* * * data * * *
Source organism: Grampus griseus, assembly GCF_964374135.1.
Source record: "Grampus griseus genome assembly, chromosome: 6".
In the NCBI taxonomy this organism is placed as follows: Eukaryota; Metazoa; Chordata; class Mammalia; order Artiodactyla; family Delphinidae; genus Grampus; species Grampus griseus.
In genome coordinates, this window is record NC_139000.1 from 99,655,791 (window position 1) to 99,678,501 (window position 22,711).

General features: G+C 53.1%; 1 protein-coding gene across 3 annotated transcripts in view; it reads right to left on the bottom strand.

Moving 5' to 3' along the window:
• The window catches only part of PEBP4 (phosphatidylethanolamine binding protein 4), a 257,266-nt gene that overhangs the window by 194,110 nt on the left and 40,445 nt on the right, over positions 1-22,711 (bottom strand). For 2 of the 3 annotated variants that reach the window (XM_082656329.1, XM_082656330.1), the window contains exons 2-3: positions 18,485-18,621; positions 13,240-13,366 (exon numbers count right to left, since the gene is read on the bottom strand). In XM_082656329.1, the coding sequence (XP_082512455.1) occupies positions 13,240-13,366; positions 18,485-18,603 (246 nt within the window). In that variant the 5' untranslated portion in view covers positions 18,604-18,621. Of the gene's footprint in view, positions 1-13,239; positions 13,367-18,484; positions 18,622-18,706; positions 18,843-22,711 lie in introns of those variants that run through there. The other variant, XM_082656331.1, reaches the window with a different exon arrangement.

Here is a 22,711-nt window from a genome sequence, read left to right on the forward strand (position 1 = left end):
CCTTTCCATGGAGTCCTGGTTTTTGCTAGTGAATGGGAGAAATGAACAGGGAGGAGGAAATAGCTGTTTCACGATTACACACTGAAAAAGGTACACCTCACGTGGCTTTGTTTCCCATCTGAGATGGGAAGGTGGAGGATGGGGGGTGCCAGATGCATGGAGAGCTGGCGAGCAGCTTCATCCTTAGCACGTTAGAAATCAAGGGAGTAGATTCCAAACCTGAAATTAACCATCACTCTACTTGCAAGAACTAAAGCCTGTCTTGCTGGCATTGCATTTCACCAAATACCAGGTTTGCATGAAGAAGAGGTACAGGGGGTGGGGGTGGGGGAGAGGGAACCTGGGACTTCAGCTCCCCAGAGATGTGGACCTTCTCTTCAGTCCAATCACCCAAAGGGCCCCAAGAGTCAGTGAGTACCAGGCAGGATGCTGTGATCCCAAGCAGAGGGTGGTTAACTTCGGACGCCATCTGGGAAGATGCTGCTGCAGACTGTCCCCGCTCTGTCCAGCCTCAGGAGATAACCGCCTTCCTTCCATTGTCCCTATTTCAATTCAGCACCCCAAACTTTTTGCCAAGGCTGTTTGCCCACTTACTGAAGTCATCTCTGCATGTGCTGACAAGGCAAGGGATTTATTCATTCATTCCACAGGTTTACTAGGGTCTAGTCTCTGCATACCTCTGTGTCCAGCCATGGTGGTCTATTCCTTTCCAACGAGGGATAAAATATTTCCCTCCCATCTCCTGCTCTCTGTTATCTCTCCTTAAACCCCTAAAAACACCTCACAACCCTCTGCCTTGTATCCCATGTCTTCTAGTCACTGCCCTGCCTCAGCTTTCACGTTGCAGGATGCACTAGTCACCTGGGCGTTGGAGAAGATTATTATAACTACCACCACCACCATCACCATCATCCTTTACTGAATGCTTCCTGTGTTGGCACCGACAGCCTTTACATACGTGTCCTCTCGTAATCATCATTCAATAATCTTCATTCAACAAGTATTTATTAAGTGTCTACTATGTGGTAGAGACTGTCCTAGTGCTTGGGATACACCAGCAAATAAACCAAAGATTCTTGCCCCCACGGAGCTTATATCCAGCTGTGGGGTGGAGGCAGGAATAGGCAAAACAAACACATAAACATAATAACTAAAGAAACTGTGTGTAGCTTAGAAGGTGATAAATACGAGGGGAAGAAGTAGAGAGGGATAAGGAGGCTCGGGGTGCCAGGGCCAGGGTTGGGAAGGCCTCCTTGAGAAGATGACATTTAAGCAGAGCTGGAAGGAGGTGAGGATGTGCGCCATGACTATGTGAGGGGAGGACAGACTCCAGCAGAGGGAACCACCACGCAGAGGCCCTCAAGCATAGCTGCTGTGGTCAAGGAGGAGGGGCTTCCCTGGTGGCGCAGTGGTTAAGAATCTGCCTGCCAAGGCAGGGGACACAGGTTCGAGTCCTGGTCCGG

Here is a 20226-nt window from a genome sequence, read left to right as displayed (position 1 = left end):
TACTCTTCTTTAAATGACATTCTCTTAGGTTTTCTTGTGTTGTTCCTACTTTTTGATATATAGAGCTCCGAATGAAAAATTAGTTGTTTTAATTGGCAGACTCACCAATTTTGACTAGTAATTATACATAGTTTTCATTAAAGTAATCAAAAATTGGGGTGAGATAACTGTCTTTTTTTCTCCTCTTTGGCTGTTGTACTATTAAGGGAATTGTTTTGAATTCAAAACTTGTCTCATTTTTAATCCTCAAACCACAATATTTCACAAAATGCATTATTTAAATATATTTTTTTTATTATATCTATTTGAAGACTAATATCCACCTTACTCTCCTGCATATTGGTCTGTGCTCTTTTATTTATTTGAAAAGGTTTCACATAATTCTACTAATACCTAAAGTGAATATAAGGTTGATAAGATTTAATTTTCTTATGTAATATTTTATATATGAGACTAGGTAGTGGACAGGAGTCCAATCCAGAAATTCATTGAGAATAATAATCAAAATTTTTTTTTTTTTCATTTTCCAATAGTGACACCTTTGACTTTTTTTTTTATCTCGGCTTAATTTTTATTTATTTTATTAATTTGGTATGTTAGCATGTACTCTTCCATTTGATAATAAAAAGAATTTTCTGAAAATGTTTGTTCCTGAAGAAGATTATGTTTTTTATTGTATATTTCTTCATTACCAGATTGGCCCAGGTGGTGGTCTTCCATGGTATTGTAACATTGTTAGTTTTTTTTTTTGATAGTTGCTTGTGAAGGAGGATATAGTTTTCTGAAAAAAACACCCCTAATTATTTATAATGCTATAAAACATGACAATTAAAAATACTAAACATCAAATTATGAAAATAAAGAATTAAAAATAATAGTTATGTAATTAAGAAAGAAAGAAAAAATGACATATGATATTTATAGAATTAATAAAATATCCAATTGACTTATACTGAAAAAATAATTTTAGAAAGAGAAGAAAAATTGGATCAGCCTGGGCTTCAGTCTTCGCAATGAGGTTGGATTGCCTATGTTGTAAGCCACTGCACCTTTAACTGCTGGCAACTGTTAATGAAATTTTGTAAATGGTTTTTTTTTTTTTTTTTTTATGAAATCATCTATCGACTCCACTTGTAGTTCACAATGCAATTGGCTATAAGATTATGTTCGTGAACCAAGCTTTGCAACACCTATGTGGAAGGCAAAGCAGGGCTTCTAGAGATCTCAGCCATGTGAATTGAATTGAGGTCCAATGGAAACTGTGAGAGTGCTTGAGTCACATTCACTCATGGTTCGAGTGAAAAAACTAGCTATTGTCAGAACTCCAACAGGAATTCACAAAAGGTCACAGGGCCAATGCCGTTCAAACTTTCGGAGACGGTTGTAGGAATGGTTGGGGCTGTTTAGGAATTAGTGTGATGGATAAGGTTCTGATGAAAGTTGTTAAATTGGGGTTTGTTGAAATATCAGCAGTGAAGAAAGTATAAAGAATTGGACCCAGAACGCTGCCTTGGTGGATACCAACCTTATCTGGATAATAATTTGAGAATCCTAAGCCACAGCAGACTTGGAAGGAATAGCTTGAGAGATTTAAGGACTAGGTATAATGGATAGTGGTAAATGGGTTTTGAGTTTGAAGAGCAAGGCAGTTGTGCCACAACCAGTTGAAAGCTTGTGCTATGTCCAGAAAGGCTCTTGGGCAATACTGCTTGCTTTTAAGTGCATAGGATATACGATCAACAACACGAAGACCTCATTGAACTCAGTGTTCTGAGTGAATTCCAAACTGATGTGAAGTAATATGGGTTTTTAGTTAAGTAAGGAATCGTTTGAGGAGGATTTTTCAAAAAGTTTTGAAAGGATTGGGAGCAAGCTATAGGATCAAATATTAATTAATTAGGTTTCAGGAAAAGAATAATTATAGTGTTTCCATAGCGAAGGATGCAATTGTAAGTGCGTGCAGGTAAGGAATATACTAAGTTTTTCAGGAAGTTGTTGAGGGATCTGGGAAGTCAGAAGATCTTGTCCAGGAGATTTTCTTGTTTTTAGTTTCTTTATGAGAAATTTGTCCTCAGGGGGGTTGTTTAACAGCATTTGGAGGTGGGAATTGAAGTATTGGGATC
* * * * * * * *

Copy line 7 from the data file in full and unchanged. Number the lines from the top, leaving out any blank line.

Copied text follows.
• The window catches only part of PEBP4 (phosphatidylethanolamine binding protein 4), a 257,266-nt gene that overhangs the window by 194,110 nt on the left and 40,445 nt on the right, over positions 1-22,711 (bottom strand). For 2 of the 3 annotated variants that reach the window (XM_082656329.1, XM_082656330.1), the window contains exons 2-3: positions 18,485-18,621; positions 13,240-13,366 (exon numbers count right to left, since the gene is read on the bottom strand). In XM_082656329.1, the coding sequence (XP_082512455.1) occupies positions 13,240-13,366; positions 18,485-18,603 (246 nt within the window). In that variant the 5' untranslated portion in view covers positions 18,604-18,621. Of the gene's footprint in view, positions 1-13,239; positions 13,367-18,484; positions 18,622-18,706; positions 18,843-22,711 lie in introns of those variants that run through there. The other variant, XM_082656331.1, reaches the window with a different exon arrangement.